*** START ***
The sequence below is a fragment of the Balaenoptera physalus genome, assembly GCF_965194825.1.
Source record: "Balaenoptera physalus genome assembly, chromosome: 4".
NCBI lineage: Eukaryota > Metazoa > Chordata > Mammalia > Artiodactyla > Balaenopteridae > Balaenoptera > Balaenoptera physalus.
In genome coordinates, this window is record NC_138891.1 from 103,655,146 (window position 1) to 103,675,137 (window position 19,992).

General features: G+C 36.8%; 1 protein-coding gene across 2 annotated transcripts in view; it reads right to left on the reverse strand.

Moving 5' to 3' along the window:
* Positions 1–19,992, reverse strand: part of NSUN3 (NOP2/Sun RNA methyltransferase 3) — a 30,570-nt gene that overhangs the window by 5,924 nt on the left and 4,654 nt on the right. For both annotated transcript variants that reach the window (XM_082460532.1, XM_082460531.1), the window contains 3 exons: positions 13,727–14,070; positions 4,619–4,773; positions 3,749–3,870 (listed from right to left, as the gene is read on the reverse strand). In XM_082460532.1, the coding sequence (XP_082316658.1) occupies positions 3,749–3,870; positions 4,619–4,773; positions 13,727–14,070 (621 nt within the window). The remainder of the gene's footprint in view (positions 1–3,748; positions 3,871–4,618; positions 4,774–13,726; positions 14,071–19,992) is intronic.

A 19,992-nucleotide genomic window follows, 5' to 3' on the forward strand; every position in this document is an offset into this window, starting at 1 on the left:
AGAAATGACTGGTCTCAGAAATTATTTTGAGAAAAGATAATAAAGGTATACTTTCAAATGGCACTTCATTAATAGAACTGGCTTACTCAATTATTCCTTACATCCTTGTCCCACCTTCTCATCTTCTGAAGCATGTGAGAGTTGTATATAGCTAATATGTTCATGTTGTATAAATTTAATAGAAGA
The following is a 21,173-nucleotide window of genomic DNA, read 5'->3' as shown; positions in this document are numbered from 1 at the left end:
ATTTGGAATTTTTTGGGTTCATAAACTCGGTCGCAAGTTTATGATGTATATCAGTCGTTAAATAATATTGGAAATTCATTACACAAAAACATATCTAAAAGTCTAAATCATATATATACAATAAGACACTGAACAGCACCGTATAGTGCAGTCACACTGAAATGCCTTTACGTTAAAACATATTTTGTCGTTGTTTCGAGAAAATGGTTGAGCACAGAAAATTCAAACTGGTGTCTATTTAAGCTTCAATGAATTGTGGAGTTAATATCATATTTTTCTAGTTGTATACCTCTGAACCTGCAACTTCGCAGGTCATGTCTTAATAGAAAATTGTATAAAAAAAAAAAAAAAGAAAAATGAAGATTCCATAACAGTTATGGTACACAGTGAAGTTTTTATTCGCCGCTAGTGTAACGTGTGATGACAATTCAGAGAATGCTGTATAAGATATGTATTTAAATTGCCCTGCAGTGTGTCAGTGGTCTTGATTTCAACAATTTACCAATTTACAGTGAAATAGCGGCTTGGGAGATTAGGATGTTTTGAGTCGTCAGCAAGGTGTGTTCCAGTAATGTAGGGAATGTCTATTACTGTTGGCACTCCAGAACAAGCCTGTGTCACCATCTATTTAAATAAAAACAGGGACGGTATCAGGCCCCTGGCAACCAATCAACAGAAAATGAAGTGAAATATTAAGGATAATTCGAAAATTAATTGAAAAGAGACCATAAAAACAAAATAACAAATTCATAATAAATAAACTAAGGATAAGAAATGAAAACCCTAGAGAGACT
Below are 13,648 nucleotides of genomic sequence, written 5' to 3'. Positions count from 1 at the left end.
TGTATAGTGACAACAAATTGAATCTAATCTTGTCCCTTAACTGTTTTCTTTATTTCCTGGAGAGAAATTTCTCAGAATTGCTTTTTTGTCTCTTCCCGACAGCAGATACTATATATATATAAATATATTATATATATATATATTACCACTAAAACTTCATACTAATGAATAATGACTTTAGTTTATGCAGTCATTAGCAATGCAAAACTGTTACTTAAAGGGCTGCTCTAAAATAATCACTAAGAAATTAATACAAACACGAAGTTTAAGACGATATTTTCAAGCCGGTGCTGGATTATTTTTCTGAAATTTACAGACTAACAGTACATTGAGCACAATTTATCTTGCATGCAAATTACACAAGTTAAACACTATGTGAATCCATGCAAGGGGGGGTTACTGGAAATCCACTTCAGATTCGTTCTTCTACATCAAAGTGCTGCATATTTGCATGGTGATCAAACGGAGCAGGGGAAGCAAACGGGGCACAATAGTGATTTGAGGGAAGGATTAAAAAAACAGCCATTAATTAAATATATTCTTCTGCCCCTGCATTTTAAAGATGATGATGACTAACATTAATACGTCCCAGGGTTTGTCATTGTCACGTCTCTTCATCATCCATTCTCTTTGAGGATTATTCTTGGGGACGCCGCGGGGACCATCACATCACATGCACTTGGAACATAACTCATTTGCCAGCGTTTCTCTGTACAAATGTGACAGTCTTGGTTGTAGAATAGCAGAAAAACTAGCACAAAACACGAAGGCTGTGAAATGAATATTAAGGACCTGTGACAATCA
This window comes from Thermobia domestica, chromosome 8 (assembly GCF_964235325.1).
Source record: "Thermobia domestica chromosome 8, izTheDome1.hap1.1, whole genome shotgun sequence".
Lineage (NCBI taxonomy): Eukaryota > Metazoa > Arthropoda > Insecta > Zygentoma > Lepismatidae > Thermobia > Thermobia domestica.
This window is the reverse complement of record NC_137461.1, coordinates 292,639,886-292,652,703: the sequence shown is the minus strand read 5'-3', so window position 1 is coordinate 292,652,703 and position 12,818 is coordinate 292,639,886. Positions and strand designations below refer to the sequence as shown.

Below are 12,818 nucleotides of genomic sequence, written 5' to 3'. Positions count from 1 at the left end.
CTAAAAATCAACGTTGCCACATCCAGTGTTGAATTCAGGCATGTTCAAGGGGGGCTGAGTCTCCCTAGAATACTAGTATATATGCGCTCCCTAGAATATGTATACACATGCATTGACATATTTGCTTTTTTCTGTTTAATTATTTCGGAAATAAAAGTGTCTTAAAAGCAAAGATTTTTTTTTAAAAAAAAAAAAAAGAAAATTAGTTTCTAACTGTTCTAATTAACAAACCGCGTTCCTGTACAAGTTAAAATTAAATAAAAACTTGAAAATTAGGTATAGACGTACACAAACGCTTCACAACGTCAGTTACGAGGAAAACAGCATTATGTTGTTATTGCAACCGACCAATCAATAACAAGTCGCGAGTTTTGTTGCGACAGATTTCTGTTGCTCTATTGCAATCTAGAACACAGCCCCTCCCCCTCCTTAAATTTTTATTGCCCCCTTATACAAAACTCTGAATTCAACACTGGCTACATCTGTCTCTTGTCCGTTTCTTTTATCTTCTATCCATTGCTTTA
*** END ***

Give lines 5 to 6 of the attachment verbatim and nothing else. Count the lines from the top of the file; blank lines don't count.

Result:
General features: G+C 36.8%; 1 protein-coding gene across 2 annotated transcripts in view; it reads right to left on the reverse strand.

Moving 5' to 3' along the window: